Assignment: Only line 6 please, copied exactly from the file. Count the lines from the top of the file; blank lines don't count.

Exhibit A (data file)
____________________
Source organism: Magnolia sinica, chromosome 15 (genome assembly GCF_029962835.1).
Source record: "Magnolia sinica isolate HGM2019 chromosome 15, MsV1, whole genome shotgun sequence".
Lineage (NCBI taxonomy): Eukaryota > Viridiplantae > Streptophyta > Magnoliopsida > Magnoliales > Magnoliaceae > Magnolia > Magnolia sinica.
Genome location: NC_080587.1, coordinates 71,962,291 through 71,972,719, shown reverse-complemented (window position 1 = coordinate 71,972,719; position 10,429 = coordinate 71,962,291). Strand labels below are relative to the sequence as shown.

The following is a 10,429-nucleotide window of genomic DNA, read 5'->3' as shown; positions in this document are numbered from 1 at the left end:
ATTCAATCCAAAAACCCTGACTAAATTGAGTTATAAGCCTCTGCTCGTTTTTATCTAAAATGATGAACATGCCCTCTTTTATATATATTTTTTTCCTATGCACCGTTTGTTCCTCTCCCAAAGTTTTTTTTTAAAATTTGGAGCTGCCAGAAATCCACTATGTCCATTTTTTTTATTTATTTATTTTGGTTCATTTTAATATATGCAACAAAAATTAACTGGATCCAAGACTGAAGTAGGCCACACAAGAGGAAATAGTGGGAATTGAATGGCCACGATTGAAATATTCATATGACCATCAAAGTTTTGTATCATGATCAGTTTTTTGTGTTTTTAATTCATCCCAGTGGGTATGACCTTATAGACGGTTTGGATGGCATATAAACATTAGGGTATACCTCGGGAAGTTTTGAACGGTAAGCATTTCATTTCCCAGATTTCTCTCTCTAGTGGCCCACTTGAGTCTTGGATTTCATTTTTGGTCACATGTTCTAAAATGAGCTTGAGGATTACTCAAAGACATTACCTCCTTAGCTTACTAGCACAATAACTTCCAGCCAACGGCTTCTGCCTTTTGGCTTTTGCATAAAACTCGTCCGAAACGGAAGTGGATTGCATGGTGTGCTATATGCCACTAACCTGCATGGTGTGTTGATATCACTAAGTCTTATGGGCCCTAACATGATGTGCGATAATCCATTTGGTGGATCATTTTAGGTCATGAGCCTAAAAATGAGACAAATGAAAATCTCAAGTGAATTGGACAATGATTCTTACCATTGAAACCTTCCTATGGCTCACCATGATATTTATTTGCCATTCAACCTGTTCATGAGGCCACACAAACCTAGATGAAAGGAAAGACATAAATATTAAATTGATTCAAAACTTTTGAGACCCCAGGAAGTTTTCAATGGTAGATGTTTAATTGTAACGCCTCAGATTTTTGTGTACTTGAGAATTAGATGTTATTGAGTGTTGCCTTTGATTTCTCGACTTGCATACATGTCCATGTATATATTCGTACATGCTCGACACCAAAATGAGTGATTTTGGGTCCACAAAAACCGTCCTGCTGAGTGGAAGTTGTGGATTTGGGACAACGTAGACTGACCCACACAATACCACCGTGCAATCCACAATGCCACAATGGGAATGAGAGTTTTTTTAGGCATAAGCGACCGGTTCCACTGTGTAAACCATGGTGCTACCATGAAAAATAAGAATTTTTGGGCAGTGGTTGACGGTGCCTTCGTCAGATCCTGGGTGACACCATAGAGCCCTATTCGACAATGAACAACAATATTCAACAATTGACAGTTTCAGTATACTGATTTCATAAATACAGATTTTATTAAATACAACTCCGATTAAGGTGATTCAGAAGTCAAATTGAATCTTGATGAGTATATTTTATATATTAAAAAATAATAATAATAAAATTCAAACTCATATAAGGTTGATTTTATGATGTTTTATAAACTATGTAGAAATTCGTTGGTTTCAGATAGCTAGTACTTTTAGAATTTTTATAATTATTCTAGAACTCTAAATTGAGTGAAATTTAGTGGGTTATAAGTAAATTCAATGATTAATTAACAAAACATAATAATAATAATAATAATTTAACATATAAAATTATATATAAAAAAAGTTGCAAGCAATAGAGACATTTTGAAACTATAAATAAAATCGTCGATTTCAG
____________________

ATTCAATCCAAAAACCCTGACTAAATTGAGTTATAAGCCTCTGCTCGTTTTTATCTAAAATGATGAACATGCCCTCTTTTATATATATTTTTTTCCTATGCACCGTTTGTTCCTCTCCCAAAGTTTTTTTTTAAAATTTGGAGCTGCCAGAAATCCACTATGTCCATTTTTTTTATTTATTTATTTTGGTTCATTTTAATATATGCAACAAAAATTAACTGGATCCAAGACTGAAGTAGGCCACACAAGAGGAAATAGTGGGAATTGAATGGCCACGATTGAAATATTCATATGACCATCAAAGTTTTGTATCATGATCAGTTTTTTGTGTTTTTAATTCATCCCAGTGGGTATGACCTTATAGACGGTTTGGATGGCATATAAACATTAGGGTATACCTCGGGAAGTTTTGAACGGTAAGCATTTCATTTCCCAGATTTCTCTCTCTAGTGGCCCACTTGAGTCTTGGATTTCATTTTTGGTCACATGTTCTAAAATGAGCTTGAGGATTACTCAAAGACATTACCTCCTTAGCTTACTAGCACAATAACTTCCAGCCAACGGCTTCTGCCTTTTGGCTTTTGCATAAAACTCGTCCGAAACGGAAGTGGATTGCATGGTGTGCTATATGCCACTAACCTGCATGGTGTGTTGATATCACTAAGTCTTATGGGCCCTAACATGATGTGCGATAATCCATTTGGTGGATCATTTTAGGTCATGAGCCTAAAAATGAGACAAATGAAAATCTCAAGTGAATTGGACAATGATTCTTACCATTGAAACCTTCCTATGGCTCACCATGATATTTATTTGCCATTCAACCTGTTCATGAGGCCACACAAACCTAGATGAAAGGAAAGACATAAATATTAAATTGATTCAAAACTTTTGAGACCCCAGGAAGTTTTCAATGGTAGATGTTTAATTGTAACGCCTCAGATTTTTGTGTACTTGAGAATTAGATGTTATTGAGTGTTGCCTTTGATTTCTCGACTTGCATACATGTCCATGTATATATTCGTACATGCTCGACACCAAAATGAGTGATTTTGGGTCCACAAAAACCGTCCTGCTGAGTGGAAGTTGTGGATTTGGGACAACGTAGACTGACCCACACAATACCACCGTGCAATCCACAATGCCACAATGGGAATGAGAGTTTTTTTAGGCATAAGCGACCGGTTCCACTGTGTAAACCATGGTGCTACCATGAAAAATAAGAATTTTTGGGCAGTGGTTGACGGTGCCTTCGTCAGATCCTGGGTGACACCATAGAGCCCTATTCGACAATGAACAACAATATTCAACAATTGACAGTTTCAGTATACTGATTTCATAAATACAGATTTTATTAAATACAACTCCGATTAAGGTGATTCAGAAGTCAAATTGAATCTTGATGAGTATATTTTATATATTAAAAAATAATAATAATAAAATTCAAACTCATATAAGGTTGATTTTATGATGTTTTATAAACTATGTAGAAATTCGTTGGTTTCAGATAGCTAGTACTTTTAGAATTTTTATAATTATTCTAGAACTCTAAATTGAGTGAAATTTAGTGGGTTATAAGTAAATTCAATGATTAATTAACAAAACATAATAATAATAATAATAATTTAACATATAAAATTATATATAAAAAAAGTTGCAAGCAATAGAGACATTTTGAAACTATAAATAAAATCGTCGATTTCAG